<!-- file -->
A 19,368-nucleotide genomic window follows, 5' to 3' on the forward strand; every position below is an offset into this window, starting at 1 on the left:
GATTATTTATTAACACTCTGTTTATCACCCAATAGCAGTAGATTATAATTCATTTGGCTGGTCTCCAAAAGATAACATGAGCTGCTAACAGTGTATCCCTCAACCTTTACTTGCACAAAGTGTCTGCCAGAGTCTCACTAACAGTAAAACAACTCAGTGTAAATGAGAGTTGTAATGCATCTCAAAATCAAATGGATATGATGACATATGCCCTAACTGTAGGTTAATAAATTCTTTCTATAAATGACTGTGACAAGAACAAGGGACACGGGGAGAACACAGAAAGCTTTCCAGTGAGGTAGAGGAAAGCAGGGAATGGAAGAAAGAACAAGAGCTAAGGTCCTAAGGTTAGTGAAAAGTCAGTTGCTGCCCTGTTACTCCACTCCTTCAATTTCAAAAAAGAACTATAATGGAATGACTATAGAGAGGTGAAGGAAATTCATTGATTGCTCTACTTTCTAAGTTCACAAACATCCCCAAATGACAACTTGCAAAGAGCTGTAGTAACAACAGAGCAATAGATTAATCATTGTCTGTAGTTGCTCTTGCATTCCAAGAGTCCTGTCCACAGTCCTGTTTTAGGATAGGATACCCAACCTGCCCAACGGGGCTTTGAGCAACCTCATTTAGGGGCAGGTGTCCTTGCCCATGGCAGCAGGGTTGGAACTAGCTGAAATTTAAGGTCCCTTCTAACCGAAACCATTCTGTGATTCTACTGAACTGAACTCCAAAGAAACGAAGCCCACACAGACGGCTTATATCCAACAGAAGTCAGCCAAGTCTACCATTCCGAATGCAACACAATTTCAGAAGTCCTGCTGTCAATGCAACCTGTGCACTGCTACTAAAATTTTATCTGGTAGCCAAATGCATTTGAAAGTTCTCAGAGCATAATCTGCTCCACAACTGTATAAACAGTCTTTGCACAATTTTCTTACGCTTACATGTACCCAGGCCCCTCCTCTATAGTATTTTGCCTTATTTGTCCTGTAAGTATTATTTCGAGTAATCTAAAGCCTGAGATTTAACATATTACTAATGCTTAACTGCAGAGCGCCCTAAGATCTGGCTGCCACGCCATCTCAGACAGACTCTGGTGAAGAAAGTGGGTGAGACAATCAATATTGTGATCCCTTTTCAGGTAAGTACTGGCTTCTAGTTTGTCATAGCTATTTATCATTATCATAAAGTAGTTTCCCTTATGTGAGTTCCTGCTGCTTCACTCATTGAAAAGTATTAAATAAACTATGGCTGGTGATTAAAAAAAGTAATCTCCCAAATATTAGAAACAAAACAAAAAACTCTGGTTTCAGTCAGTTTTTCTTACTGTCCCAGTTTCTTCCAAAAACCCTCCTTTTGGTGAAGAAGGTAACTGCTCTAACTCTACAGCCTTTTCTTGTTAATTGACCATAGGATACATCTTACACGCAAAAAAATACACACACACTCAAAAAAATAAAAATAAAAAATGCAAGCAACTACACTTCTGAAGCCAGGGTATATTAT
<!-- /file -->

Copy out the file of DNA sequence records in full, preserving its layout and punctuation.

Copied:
A 19,368-nucleotide genomic window follows, 5' to 3' on the forward strand; every position below is an offset into this window, starting at 1 on the left:
GATTATTTATTAACACTCTGTTTATCACCCAATAGCAGTAGATTATAATTCATTTGGCTGGTCTCCAAAAGATAACATGAGCTGCTAACAGTGTATCCCTCAACCTTTACTTGCACAAAGTGTCTGCCAGAGTCTCACTAACAGTAAAACAACTCAGTGTAAATGAGAGTTGTAATGCATCTCAAAATCAAATGGATATGATGACATATGCCCTAACTGTAGGTTAATAAATTCTTTCTATAAATGACTGTGACAAGAACAAGGGACACGGGGAGAACACAGAAAGCTTTCCAGTGAGGTAGAGGAAAGCAGGGAATGGAAGAAAGAACAAGAGCTAAGGTCCTAAGGTTAGTGAAAAGTCAGTTGCTGCCCTGTTACTCCACTCCTTCAATTTCAAAAAAGAACTATAATGGAATGACTATAGAGAGGTGAAGGAAATTCATTGATTGCTCTACTTTCTAAGTTCACAAACATCCCCAAATGACAACTTGCAAAGAGCTGTAGTAACAACAGAGCAATAGATTAATCATTGTCTGTAGTTGCTCTTGCATTCCAAGAGTCCTGTCCACAGTCCTGTTTTAGGATAGGATACCCAACCTGCCCAACGGGGCTTTGAGCAACCTCATTTAGGGGCAGGTGTCCTTGCCCATGGCAGCAGGGTTGGAACTAGCTGAAATTTAAGGTCCCTTCTAACCGAAACCATTCTGTGATTCTACTGAACTGAACTCCAAAGAAACGAAGCCCACACAGACGGCTTATATCCAACAGAAGTCAGCCAAGTCTACCATTCCGAATGCAACACAATTTCAGAAGTCCTGCTGTCAATGCAACCTGTGCACTGCTACTAAAATTTTATCTGGTAGCCAAATGCATTTGAAAGTTCTCAGAGCATAATCTGCTCCACAACTGTATAAACAGTCTTTGCACAATTTTCTTACGCTTACATGTACCCAGGCCCCTCCTCTATAGTATTTTGCCTTATTTGTCCTGTAAGTATTATTTCGAGTAATCTAAAGCCTGAGATTTAACATATTACTAATGCTTAACTGCAGAGCGCCCTAAGATCTGGCTGCCACGCCATCTCAGACAGACTCTGGTGAAGAAAGTGGGTGAGACAATCAATATTGTGATCCCTTTTCAGGTAAGTACTGGCTTCTAGTTTGTCATAGCTATTTATCATTATCATAAAGTAGTTTCCCTTATGTGAGTTCCTGCTGCTTCACTCATTGAAAAGTATTAAATAAACTATGGCTGGTGATTAAAAAAAGTAATCTCCCAAATATTAGAAACAAAACAAAAAACTCTGGTTTCAGTCAGTTTTTCTTACTGTCCCAGTTTCTTCCAAAAACCCTCCTTTTGGTGAAGAAGGTAACTGCTCTAACTCTACAGCCTTTTCTTGTTAATTGACCATAGGATACATCTTACACGCAAAAAAATACACACACACTCAAAAAAATAAAAATAAAAAATGCAAGCAACTACACTTCTGAAGCCAGGGTATATTAT